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Conservation Clips is a weekly collection of articles distributed by NACD that provides our members and partners with the latest news in what's driving conservation. These articles are not indicative of NACD policy and are the opinions of their authors, unless otherwise noted. If you have a relevant submission or need assistance with accessing articles, please contact NACD Communications Manager Sara Kangas.

NACD Blog: Nebraska Districts Help Delist Second Creek in Six Months
By Erika Hill

On Oct. 18, 2018, city, state and federal officials announced Antelope Creek was removed from the U.S. Environmental Protection Agency’s (EPA) Impaired Waters list for E.coli. Only 90 creeks in the nation have been removed from the list in the last 15 years, and only 14 of those are in urban areas.

Agri-Pulse: Perdue names Lohr new NRCS chief
By Spencer Chase

Ag Secretary Sonny Perdue has tapped Matt Lohr to lead the Natural Resources Conservation Service, putting the Virginia farmer in charge of the Department of Agriculture’s conservation efforts.

The Hill: House approves two-week spending measure to avert shutdown
By Juliegrace Brufke

The House passed a two-week measure to keep the government funded and stave off a partial shutdown by unanimous consent on Thursday.

Agri-Pulse: Farm bill delayed, but Perdue signals administration support
By Philip Brasher

Agriculture Secretary Sonny Perdue said Monday that he would recommend President Donald Trump sign the new farm bill that congressional negotiators agreed on even though it wouldn’t tighten work requirements for the Supplemental Nutrition Assistance Program. However, the House and Senate will not act on the final legislation until at least next week.

Newsweek: Why Environmentalists and Hunters are United in Saying the Endangered Species Act Is Failing and Needs to Be Fixed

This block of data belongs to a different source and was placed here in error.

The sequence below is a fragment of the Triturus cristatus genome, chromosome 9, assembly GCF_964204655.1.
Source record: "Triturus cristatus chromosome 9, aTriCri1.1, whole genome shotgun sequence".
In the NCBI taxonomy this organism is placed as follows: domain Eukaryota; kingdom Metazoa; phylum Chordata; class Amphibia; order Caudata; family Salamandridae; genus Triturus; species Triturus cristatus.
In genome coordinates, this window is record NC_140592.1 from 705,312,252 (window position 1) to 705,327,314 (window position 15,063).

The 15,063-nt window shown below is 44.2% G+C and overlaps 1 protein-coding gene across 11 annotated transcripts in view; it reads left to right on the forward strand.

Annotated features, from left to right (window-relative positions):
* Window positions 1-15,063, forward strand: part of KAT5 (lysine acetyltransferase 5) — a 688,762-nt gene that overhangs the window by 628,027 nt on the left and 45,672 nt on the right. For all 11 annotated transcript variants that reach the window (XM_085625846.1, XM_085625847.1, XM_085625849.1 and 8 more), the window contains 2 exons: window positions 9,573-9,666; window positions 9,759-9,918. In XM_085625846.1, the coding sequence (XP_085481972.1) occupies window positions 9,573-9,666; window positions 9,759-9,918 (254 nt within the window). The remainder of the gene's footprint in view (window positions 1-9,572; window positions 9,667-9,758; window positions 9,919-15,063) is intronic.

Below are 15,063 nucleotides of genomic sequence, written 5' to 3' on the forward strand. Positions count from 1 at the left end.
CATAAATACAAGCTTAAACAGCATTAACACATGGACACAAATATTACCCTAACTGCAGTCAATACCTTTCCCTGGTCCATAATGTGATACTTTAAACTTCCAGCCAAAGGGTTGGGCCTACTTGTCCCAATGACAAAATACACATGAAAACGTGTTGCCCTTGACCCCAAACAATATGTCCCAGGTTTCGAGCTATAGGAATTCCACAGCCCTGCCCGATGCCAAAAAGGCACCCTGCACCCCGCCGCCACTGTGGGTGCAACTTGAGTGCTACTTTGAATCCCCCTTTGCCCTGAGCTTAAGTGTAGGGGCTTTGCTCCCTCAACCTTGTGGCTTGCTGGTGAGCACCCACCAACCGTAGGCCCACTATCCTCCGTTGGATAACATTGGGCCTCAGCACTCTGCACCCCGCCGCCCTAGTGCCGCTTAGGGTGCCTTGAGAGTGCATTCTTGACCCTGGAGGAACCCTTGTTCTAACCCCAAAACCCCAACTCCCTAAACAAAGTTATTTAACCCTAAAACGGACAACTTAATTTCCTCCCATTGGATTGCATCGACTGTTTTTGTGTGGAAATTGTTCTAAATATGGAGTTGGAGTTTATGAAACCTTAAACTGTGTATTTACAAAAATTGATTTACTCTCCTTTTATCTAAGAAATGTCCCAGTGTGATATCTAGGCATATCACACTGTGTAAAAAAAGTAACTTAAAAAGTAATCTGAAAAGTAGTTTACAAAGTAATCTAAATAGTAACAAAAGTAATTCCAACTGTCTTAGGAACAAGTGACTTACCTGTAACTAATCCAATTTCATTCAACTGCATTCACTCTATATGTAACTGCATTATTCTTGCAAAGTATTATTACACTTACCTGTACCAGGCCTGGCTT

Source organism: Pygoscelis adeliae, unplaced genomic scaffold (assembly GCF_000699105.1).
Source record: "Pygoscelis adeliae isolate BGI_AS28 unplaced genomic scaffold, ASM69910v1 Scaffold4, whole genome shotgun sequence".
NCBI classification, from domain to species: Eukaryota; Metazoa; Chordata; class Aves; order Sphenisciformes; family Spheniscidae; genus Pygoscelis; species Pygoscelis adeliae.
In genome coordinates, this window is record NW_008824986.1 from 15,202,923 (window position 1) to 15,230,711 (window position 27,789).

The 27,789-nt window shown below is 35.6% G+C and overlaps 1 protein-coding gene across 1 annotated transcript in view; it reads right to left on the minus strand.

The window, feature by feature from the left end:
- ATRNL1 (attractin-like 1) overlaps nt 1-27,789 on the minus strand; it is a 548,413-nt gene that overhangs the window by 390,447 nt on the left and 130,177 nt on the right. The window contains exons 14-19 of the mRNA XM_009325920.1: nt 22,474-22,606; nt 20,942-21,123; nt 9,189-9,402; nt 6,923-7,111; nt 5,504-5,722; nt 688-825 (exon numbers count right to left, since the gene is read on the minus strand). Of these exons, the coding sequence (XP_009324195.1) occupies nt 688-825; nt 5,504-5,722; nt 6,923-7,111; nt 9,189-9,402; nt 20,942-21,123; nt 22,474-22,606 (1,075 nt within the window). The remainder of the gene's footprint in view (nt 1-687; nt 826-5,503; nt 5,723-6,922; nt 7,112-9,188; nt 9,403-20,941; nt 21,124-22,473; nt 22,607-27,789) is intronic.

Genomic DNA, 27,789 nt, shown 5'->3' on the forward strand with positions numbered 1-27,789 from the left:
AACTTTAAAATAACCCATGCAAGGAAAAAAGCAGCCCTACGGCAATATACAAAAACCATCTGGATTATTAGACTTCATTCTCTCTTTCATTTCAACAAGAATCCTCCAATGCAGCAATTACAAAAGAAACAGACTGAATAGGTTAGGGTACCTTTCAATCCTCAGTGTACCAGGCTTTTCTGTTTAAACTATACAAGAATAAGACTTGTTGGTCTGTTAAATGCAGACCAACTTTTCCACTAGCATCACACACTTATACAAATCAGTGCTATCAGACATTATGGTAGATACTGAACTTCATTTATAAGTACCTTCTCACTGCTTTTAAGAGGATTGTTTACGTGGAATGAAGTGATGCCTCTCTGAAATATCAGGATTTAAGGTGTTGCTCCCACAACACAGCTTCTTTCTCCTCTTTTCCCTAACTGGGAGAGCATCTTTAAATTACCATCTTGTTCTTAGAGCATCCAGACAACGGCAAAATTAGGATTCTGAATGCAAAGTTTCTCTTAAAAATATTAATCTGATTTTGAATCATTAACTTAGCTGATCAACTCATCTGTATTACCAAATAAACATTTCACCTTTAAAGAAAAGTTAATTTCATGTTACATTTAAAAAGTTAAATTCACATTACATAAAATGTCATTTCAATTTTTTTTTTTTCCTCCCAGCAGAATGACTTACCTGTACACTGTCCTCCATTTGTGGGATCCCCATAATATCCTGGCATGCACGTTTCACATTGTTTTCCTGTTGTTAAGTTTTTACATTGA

By Erik Vance

For these reasons, many environmentalists argue, the ESA needs a fundamental overhaul. They’ve quietly floated proposals to make it more effective, such as paying farmers to help conservation efforts and establishing objective and independent ways of deciding which species are listed that would help insulate them from politics.

Phys.org: Think about bees say researchers as Grand-Staircase Escalante National Monument Shrinks

One out of every four bee species in the United States is found In Utah and the arid, western state is home to more bee species than most states in the nation. About half of those species dwell within the original boundaries of the newly reduced Grand Staircase-Escalante National Monument.

MPR News: Peterson: New farm bill preserves status quo, but will it help farmers enough?
By Dan Gunderson and Elizabeth Dunbar

The full text of the 2018 farm bill hasn't been released yet, but U.S. Rep. Collin Peterson, D-Minn., said Monday that the new bill will look a lot like the one that expired in September. The final farm bill awaits a budget analysis, and Congress is expected to vote on it as its lame-duck session comes to a close in the coming weeks.

Futurity: U.S. Groundwater Supply is Smaller Than We Thought
By Mari Jensen

The new research shows the average depth of transition from fresh to brackish groundwater in the US overall is about 1,800 feet, which contradicts previous studies suggesting that fresh groundwater extends down to 6,500 feet.

AP News: Report: Maria had $43B impact on Puerto Rico’s economy
By Danica Coto

A report from Puerto Rico’s government says Hurricane Maria had a $43 billion impact on the U.S. territory’s economy, $1 billion more than originally estimated.

NBC News: California is managing its forests — but is the president managing its federal lands?
By James Rainey

Last year’s devastation in the wine country spurred California to its greatest wildfire safety reforms in memory. Gov. Jerry Brown signed a series of bills in September that will streamline regulations for thinning forests in fire zones, allow limited removal of some larger trees and force cities and counties to plan better defenses for individual properties and communities.

Des Moines Register: Final Farm Bill should build on Conservation Reserve Program success
By Duane Hvorka and Tim Wagner

(Opinion) The programs in limbo include the Conservation Reserve Program, the oldest and largest Farm Bill conservation program, created in the 1985 Farm Bill. For more than three decades, the program has helped farmers reduce soil erosion, improve water quality in nearby streams, and provide millions of acres of wildlife habitat.

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